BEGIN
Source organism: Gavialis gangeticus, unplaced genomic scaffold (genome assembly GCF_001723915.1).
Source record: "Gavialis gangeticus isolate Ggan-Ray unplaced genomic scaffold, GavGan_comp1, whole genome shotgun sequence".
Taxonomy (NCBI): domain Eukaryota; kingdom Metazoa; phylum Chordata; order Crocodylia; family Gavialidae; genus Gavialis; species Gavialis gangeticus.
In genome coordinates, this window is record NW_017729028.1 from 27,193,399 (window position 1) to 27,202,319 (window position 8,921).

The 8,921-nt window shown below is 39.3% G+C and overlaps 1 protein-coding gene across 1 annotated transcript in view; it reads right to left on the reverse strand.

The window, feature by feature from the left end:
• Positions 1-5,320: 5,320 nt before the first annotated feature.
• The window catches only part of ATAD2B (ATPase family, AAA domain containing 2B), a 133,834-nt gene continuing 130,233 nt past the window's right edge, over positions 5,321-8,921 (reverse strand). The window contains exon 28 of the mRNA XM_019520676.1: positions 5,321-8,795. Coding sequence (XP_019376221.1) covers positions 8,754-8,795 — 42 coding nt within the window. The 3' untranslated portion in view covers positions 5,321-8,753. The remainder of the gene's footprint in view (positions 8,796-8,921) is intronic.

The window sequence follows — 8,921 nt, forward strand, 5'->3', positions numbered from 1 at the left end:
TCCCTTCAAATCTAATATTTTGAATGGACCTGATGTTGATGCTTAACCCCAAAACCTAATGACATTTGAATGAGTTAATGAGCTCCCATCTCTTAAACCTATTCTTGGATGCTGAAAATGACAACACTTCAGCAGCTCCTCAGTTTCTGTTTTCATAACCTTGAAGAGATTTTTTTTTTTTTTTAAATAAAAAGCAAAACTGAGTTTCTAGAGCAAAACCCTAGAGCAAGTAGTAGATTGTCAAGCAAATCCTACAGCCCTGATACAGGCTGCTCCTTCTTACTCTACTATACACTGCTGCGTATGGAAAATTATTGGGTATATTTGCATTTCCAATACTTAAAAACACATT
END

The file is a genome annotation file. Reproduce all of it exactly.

Source organism: Gavialis gangeticus, unplaced genomic scaffold (genome assembly GCF_001723915.1).
Source record: "Gavialis gangeticus isolate Ggan-Ray unplaced genomic scaffold, GavGan_comp1, whole genome shotgun sequence".
Taxonomy (NCBI): domain Eukaryota; kingdom Metazoa; phylum Chordata; order Crocodylia; family Gavialidae; genus Gavialis; species Gavialis gangeticus.
In genome coordinates, this window is record NW_017729028.1 from 27,193,399 (window position 1) to 27,202,319 (window position 8,921).

The 8,921-nt window shown below is 39.3% G+C and overlaps 1 protein-coding gene across 1 annotated transcript in view; it reads right to left on the reverse strand.

The window, feature by feature from the left end:
• Positions 1-5,320: 5,320 nt before the first annotated feature.
• The window catches only part of ATAD2B (ATPase family, AAA domain containing 2B), a 133,834-nt gene continuing 130,233 nt past the window's right edge, over positions 5,321-8,921 (reverse strand). The window contains exon 28 of the mRNA XM_019520676.1: positions 5,321-8,795. Coding sequence (XP_019376221.1) covers positions 8,754-8,795 — 42 coding nt within the window. The 3' untranslated portion in view covers positions 5,321-8,753. The remainder of the gene's footprint in view (positions 8,796-8,921) is intronic.

The window sequence follows — 8,921 nt, forward strand, 5'->3', positions numbered from 1 at the left end:
TCCCTTCAAATCTAATATTTTGAATGGACCTGATGTTGATGCTTAACCCCAAAACCTAATGACATTTGAATGAGTTAATGAGCTCCCATCTCTTAAACCTATTCTTGGATGCTGAAAATGACAACACTTCAGCAGCTCCTCAGTTTCTGTTTTCATAACCTTGAAGAGATTTTTTTTTTTTTTTAAATAAAAAGCAAAACTGAGTTTCTAGAGCAAAACCCTAGAGCAAGTAGTAGATTGTCAAGCAAATCCTACAGCCCTGATACAGGCTGCTCCTTCTTACTCTACTATACACTGCTGCGTATGGAAAATTATTGGGTATATTTGCATTTCCAATACTTAAAAACACATT